The Panasonic Leica 42.5 mm f/1.2 is professionally built with a metal housing. It is dust- and splash-resistant, and the lens, just like the 24 mm, has an aperture ring. Lens errors such as vignetting and distortion are minimal, and the lens is also insensitive to flare. The sharpness of this lens is the best that we have measured on Micro Four Thirds, and the results are excellent at full aperture. However, the image stabilization does not work in conjunction with that of the Olympus OM-D E-M1 Mark II, but that is not a problem with the good stabilization of the camera.

Macro: Olympus 60mm f/2.8 M.Zuiko Digital ED

Olympus makes two macro lenses: a 30 mm and a 60 mm macro. They are the same in terms of image quality, but the 60 mm offers slightly more functions and distance from the subject. The 30 mm is very light and small, but the 60 mm is also slim and light and only a bit longer. Converted to 35 mm, the 60 mm is a 120 mm macro, and for full-frame cameras, macro lenses above 100 mm are very big and heavy. That is what makes the 60mm so unusual: compact and light, but you stay a fair distance from your subject even at 1:1.

Bokeh: Olympus M.Zuiko Digital ED 75mm f/1.8

The Olympus 75 mm f/1.8 is already a relatively older lens, but it is still one of the sharpest lenses for the Micro Four Thirds system. The long focal length in combination with the relatively high brightness ensures a nice isolation of your subject. The lens is very solidly built with a metal housing, and it has virtually no lens errors. And of course on the E-M1 Mark II, this lens also benefits from the built-in image stabilization of the camera.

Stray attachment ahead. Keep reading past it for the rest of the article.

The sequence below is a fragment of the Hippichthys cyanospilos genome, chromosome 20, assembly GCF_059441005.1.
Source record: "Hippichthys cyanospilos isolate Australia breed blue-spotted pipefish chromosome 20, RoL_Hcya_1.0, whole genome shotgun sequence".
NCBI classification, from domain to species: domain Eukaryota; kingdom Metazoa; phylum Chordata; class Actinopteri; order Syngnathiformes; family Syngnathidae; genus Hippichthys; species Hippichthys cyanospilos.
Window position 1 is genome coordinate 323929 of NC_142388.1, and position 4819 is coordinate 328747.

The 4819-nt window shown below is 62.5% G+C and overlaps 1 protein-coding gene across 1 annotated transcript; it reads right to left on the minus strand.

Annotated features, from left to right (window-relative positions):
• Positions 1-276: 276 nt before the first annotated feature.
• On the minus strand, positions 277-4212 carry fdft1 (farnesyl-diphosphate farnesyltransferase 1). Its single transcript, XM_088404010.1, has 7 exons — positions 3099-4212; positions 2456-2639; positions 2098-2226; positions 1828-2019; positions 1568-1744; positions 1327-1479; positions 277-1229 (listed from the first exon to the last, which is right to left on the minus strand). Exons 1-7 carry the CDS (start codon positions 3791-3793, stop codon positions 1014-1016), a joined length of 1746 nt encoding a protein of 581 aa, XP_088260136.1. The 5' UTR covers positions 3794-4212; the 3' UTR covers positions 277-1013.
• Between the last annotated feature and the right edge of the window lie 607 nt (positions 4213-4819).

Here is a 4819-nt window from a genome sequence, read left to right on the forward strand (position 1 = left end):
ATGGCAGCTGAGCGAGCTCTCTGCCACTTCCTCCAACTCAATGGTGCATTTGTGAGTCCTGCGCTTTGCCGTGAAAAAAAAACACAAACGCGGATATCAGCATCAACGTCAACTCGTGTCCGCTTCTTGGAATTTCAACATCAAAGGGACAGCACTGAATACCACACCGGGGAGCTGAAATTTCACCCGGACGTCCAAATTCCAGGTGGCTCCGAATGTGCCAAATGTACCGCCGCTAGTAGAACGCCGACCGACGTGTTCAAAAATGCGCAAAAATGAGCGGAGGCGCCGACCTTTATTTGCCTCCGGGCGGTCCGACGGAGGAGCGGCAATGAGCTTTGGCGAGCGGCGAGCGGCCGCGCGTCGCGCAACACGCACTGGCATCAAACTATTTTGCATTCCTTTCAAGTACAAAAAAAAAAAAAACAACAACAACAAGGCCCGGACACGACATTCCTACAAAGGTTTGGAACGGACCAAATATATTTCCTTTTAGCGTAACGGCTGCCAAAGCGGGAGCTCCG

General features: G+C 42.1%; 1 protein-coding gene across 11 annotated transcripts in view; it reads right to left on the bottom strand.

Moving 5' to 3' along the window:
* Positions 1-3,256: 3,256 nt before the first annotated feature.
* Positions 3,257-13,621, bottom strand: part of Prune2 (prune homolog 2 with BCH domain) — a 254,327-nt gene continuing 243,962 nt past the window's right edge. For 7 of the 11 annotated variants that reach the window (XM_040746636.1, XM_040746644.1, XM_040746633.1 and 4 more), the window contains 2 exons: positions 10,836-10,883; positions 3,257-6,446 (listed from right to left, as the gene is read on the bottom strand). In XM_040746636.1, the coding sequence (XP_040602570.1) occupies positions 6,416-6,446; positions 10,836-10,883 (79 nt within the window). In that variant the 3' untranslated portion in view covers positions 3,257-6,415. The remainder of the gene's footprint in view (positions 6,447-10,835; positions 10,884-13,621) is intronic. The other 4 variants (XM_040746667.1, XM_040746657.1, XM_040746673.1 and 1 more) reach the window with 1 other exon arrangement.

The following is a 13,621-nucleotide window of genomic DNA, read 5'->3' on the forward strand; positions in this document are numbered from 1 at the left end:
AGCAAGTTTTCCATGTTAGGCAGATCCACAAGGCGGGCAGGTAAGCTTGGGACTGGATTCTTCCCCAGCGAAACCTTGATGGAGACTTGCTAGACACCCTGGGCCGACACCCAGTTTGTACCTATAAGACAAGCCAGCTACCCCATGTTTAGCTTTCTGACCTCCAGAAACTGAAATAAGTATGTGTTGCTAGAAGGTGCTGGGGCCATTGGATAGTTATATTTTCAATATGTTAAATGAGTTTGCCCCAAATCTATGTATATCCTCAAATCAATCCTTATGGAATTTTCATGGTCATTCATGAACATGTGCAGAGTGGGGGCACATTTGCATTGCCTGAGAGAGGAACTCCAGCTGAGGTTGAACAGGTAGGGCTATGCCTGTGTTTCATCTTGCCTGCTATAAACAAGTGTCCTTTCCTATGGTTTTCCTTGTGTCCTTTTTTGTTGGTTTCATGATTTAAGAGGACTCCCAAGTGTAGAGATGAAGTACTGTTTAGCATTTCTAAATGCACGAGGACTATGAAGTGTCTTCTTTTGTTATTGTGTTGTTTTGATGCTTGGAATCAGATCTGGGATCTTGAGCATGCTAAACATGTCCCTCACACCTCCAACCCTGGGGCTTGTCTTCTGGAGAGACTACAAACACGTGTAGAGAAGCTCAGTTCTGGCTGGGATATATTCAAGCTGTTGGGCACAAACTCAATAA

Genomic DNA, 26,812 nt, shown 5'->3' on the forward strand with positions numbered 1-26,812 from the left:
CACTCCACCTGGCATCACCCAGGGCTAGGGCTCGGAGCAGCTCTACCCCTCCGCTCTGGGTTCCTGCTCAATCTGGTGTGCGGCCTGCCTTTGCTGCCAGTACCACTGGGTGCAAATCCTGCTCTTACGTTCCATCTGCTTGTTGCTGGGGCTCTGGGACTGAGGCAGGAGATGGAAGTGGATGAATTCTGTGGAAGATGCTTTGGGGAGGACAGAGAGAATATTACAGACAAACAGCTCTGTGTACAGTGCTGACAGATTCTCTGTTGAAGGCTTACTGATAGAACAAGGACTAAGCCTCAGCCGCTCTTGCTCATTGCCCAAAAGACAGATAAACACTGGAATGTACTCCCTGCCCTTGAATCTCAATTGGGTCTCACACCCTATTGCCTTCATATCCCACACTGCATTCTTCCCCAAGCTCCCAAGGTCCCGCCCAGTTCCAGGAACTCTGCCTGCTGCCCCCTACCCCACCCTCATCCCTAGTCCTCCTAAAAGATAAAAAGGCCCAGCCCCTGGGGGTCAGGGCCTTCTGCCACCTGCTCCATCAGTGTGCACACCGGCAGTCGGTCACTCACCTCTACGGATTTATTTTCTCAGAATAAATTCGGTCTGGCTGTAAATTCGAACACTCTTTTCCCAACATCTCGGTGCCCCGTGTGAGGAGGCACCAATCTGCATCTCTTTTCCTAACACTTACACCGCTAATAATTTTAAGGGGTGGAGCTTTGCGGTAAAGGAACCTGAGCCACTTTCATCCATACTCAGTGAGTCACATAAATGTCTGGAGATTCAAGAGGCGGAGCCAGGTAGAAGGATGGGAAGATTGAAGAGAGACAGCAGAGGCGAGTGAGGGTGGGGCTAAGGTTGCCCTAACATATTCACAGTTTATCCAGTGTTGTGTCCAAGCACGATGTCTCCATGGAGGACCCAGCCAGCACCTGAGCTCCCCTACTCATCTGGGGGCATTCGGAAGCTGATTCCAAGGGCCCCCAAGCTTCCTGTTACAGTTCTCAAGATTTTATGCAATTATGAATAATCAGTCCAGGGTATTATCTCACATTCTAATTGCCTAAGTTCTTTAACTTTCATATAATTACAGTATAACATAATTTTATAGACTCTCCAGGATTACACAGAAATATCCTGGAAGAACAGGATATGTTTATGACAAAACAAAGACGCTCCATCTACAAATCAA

(Ultra) Wide-angle zoom: Olympus M.ZUIKO DIGITAL ED 7-14mm f/2.8 PRO

The Olympus 7-14 mm is an ultra-wide angle zoom with a beautiful range that corresponds to a 14-28 mm on full frame. In addition, it is also bright, f/2.8, and the lens is exceptionally robust and weather resistant. A worthy lens for the E-M1 Mark II. It is also very sharp and virtually free of lens errors. The only thing that can’t be done with this lens is using filters. If that’s a must for you, then there is the new Panasonic 8-18 mm f/2.8-4.0.

Standard zoom: Olympus 12-40mm f/2.8 Pro M.Zuiko Digital ED

The Olympus 12-40 mm was one of the first Micro Four Thirds PRO lenses from Olympus, and it is still a winner. This lens offers slightly more range than the Panasonic 12-35 mm f/2.8, but, certainly for portraits, those few millimeters come in handy. Just like the other PRO lenses from Olympus, the lens is very robust and weatherproof. Thanks to the “focus clutch,” it is very easy to switch from autofocus to manual focusing, with hard stops on the focus for close and infinity. A truly professional standard zoom.